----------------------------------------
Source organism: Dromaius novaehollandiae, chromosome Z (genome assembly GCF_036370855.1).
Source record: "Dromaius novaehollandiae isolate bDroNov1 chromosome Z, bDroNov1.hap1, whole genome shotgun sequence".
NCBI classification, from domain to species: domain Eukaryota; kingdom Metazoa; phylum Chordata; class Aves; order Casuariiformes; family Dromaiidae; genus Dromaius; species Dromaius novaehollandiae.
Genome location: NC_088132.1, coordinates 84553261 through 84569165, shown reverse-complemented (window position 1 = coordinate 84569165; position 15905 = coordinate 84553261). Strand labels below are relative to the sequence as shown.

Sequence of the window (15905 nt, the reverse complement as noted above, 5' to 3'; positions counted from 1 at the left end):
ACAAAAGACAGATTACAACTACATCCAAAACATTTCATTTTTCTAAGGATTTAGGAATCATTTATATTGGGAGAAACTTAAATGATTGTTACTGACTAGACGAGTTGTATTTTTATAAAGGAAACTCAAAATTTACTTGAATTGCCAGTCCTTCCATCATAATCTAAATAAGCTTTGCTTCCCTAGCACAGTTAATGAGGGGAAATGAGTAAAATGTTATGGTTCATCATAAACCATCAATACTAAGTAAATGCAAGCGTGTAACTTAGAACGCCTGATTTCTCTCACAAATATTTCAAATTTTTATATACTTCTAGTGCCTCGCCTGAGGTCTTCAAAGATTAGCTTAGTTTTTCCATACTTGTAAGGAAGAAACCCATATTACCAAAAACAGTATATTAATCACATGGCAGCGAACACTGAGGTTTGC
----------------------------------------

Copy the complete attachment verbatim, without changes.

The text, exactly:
Source organism: Dromaius novaehollandiae, chromosome Z (genome assembly GCF_036370855.1).
Source record: "Dromaius novaehollandiae isolate bDroNov1 chromosome Z, bDroNov1.hap1, whole genome shotgun sequence".
NCBI classification, from domain to species: domain Eukaryota; kingdom Metazoa; phylum Chordata; class Aves; order Casuariiformes; family Dromaiidae; genus Dromaius; species Dromaius novaehollandiae.
Genome location: NC_088132.1, coordinates 84553261 through 84569165, shown reverse-complemented (window position 1 = coordinate 84569165; position 15905 = coordinate 84553261). Strand labels below are relative to the sequence as shown.

Sequence of the window (15905 nt, the reverse complement as noted above, 5' to 3'; positions counted from 1 at the left end):
ACAAAAGACAGATTACAACTACATCCAAAACATTTCATTTTTCTAAGGATTTAGGAATCATTTATATTGGGAGAAACTTAAATGATTGTTACTGACTAGACGAGTTGTATTTTTATAAAGGAAACTCAAAATTTACTTGAATTGCCAGTCCTTCCATCATAATCTAAATAAGCTTTGCTTCCCTAGCACAGTTAATGAGGGGAAATGAGTAAAATGTTATGGTTCATCATAAACCATCAATACTAAGTAAATGCAAGCGTGTAACTTAGAACGCCTGATTTCTCTCACAAATATTTCAAATTTTTATATACTTCTAGTGCCTCGCCTGAGGTCTTCAAAGATTAGCTTAGTTTTTCCATACTTGTAAGGAAGAAACCCATATTACCAAAAACAGTATATTAATCACATGGCAGCGAACACTGAGGTTTGC